Red and green winter container with Skimmia japonica 'Rubella' Red Cyclamen and trailing Hedera - © GAP Photos

Red and green winter container with Skimmia japonica ‘Rubella’ Red Cyclamen and trailing Hedera – © GAP Photos

Finding the right pot is equally important as choosing plants. Glazed terracotta is perfect for a formal space, while metal containers suit a contemporary garden. Smooth ceramic or terrazzo pots are elegant, while coloured pots will help to brighten up the garden on a dull day. Don’t be afraid to combine containers in different styles, materials and sizes to create an exciting mixed display.

Winter container with Carex, Calluna vulgaris 'Alicia' and Ophiopogon planiscapus 'Niger' - © GAP Photos

Winter container with Carex, Calluna vulgaris ‘Alicia’ and Ophiopogon planiscapus ‘Niger’ – © GAP Photos

If your chosen container only has one drainage hole in the base, cover with a layer made up of broken bits of terracotta pot to prevent compost from clogging up the hole. Multi-purpose compost is fine for temporary displays, but a mixture with added John Innes compost is better for shrubs and longer lived plants. Add a handful of controlled release fertiliser granules to help sustain the plants for a full growing season.

There’s an infinite number of planting combinations you could put together, and what you choose comes down to personal taste. A great way of creating a fantastic spectacle from late winter into spring is to make a witch hazel (Hamamelis x intermedia ‘Arnold Promise’) the centrepiece of recipe that includes white hellebores (Helleborus x hybridus ‘Cinderella’) and blue Scilla siberica, a bulb commonly known as Siberian squill with bright blue flowers held on 10cm stems. Place the pot in a prominent spot so you can enjoy the scent from the witch hazel’s heavily scented, spidery yellow flowers.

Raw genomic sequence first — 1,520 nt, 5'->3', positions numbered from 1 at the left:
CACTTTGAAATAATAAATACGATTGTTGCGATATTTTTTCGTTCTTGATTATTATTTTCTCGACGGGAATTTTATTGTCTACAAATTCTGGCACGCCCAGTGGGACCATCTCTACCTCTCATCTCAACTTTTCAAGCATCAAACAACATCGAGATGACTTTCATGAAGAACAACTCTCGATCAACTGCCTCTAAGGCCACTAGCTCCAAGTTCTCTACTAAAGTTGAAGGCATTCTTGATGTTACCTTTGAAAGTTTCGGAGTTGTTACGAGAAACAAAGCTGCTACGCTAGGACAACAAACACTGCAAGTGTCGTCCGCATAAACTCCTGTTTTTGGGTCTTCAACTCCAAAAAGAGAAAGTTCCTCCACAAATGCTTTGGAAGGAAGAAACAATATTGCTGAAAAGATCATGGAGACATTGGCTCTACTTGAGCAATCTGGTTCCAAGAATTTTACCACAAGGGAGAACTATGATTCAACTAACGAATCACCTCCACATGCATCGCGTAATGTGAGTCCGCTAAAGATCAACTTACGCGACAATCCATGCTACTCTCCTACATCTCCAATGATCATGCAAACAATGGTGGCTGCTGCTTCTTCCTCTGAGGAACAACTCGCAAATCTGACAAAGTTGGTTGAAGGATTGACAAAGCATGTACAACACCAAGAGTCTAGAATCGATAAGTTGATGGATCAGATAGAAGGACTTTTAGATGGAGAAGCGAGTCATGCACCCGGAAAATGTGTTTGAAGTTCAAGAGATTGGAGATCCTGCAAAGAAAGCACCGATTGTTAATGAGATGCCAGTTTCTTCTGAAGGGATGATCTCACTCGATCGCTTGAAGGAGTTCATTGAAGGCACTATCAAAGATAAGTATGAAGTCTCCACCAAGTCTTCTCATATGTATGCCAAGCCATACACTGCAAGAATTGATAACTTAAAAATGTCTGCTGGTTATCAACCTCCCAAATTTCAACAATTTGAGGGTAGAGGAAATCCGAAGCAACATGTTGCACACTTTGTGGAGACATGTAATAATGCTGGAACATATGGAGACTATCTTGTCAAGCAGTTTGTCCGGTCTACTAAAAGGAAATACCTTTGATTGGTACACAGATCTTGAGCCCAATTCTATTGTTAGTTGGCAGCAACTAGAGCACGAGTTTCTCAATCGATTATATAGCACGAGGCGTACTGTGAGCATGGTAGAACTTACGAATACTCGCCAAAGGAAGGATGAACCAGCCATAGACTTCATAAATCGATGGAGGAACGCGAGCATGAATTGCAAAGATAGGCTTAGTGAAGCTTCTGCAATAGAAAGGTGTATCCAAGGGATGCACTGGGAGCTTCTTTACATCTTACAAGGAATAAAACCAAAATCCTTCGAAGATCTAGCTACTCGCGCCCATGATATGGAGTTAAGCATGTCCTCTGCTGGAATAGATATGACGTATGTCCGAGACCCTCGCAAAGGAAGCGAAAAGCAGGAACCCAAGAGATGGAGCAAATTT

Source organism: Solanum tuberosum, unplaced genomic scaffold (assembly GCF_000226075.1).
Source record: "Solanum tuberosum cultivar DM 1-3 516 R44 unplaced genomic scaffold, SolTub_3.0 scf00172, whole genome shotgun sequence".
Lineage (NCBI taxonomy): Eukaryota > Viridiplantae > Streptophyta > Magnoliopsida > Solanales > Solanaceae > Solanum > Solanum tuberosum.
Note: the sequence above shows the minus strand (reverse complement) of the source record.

Hammamelis 'Arnold Promise', Salix caprea pendula, Scilla, Helleborus 'Cinderella', Lonicera and Crocus - © Friedrich Strauss/GAP Photos

Hammamelis ‘Arnold Promise’, Salix caprea pendula, Scilla, Helleborus ‘Cinderella’, Lonicera and Crocus – © Friedrich Strauss/GAP Photos

Winter containers don’t have to include flowers to pack a punch. Dogwoods are unassuming plants for much of the year, as they make a leafy foil for more exuberant flowering species. But in autumn, they start to earn their keep as the leaves change colour before falling to reveal their glowing stems. One of the best is Cornus sanguinea ‘Midwinter Fire’, whose mass of orangey-yellow and red shoots look superb rising above a swathe of black dragon grass (Ophiopogon planiscapus ‘Nigrescens’).

Cornus sanguinea 'Midwinter Fire' and Ophiopogon planiscapus 'Nigrescens'  - © Richard Bloom/GAP Photos

Cornus sanguinea ‘Midwinter Fire’ and Ophiopogon planiscapus ‘Nigrescens’ – © Richard Bloom/GAP Photos

Under plant your container displays with early flowering bulbs to add an extra layer of interest at ground level and to ensure an even longer season of interest. There are hundreds of compact varieties to choose from and it’s a good idea to add several varieties that flower at different times to provide colour for many weeks. Among the best for containers are snowdrops, dwarf irises, winter aconites, Scilla siberica, grape hyacinths, crocus and compact daffodils, such as ‘Minnow’, ‘Jack Snipe’ and ‘February Silver’.

Winter container with Cornus sanguinea 'Midwinter Fire' - Common Dogwood, Ophiopogon planiscapus nigrescens, Snakesbeard, Galanthus 'Sam Arnott' in February  - © Richard Bloom/GAP Photos

Winter container with Cornus sanguinea ‘Midwinter Fire’ – Common Dogwood, Ophiopogon planiscapus nigrescens, Snakesbeard, Galanthus ‘Sam Arnott’ in February – © Richard Bloom/GAP Photos

Looking after winter containers is really simple. Raise them up on pot feet to allow excess moisture to drain away, and to prevent puddles from forming underneath that could lead to roots rotting. Apart from this, all you need to do is keep a close eye on watering – although rain or snow help to keep the compost damp, a few sunny, dry or windy days can lead to the compost drying out quickly, so check regularly and water whenever necessary. Avoid washing compost out of the container by using a long spouted watering can to deliver water accurately to the surface.